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Oxford high school shooting suspect waives hearing, will go to trial

Dec 01, 2021


Update (Jan. 7, 2022): The suspect in last November’s shooting at Oxford High School in Michigan waived a probable cause hearing Friday. The move means Ethan Crumbley will go to trial for murder and other charges.

Meanwhile, his parents Jennifer and James Crumbley appeared in court Friday for a bond hearing. The couple looked to lower their respective bonds from $500,000 to $100,000. That request was denied. The couple is accused of involuntary manslaughter for making a gun accessible to their son and refusing to take him home after school counselors discovered drawings of violence.

“The last thing they expected was that a school shooting would take place, or that their son would be responsible,” defense attorneys Shannon Smith and Mariell Lehman said in a court filing. Prosecutors argued the couple “will flee if they get the opportunity” to make bond, noting they went missing for hours after their charges were announced, and they had put their house up for sale.

Friday’s developments come just days before Oxford High students are expected to return to school for the first time since the shooting. They will start at a different building, with the high school not expected to reopen until at least the week of Jan. 23.

Update (Dec. 14, 2021): A day after Oxford High School shooting suspect Ethan Crumbley appeared in court, his parents did the same Tuesday. The video above shows both hearings. At the parents’ hearing, Judge Julie Nicholson granted a request to postpone a key hearing in determining whether or not James and Jennifer Crumbley will go to trial on involuntary manslaughter charges. Prosecutor Karen McDonald asked for the request, saying she needs more time to collect evidence from investigators and share it with the defense.

“We have police narratives, we have digital evidence, we have video evidence,” McDonald said Tuesday. “We have viewed a lot of it, certainly enough to establish charges here. But there’s also more investigation that needs to be done.”

That key hearing has now been scheduled for Feb. 8.

Update (Dec. 13, 2021): Oakland County District Judge Nancy Carniak denied a request to move the 15-year-old suspect in the shooting at Oxford High School in Michigan to a juvenile facility. She did agree the adult jail Ethan Crumbley is currently being held needs to ensure he can’t hear or see grown-up inmates. The video above shows scene from a Monday court hearing.

Crumbley’s attorney Paulette Loftin argued his lack of criminal history should allow him to be moved to a juvenile facility. Loftin called the Michigan high school shooting an “isolated incident”.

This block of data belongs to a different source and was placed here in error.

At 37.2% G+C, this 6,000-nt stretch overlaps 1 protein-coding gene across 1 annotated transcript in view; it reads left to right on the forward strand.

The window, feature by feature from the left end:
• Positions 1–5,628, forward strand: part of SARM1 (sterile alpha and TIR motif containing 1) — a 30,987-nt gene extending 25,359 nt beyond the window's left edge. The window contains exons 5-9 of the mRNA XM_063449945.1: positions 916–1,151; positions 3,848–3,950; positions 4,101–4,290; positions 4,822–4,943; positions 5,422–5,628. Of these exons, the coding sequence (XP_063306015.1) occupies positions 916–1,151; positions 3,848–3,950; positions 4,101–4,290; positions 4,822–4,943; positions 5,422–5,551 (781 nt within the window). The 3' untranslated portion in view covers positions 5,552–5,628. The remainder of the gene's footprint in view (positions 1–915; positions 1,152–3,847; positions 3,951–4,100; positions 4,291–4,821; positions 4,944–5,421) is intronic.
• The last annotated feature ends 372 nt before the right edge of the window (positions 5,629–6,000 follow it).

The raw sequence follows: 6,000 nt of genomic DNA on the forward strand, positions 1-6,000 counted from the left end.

“I honestly do not believe that my client should be considered a menace to other juveniles,” Loftin said Monday. “This is someone who has never been in trouble before.”

Oakland County Prosecutor Marc Keast took exception to the term “isolated incident” being used to describe the shooting, saying it “quite frankly, does not do it justice.”

“This was a mass murder at a school, Judge. This was planned. It was premeditated,” Keast said. “The evidence that we have and that we discussed at the arraignment showed it was premeditated for a period of time before it was commenced.”

Crumbley’s next hearing is set for Jan. 7.

Update (Dec. 3, 2021): A prosecutor filed involuntary manslaughter charges Friday against the parents of a 15-year-old suspect accused of killing four students and wounding seven other people in a shooting at Oxford High School in Michigan. James and Jennifer Crumbley were charged with four counts each of involuntary manslaughter.

“The parents were the only individuals in the position to know the access to weapons,” Oakland County prosecutor Karen McDonald said Thursday. The gun “seems to have been just freely available to that individual.”

Authorities have said Ethan Crumbley opened fire shortly before 1 p.m. Tuesday at Oxford High School, roughly 30 miles north of Detroit. Seven students and a teacher were shot before Crumbley surrendered to sheriff’s deputies.

Three of the students died Tuesday. The fourth died Wednesday at a hospital.

The semi-automatic gun used in the shooting was purchased legally by Crumbley’s father last week, according to investigators.

Ethan Crumbley has been charged as an adult with two dozen crimes, including murder, attempted murder and terrorism.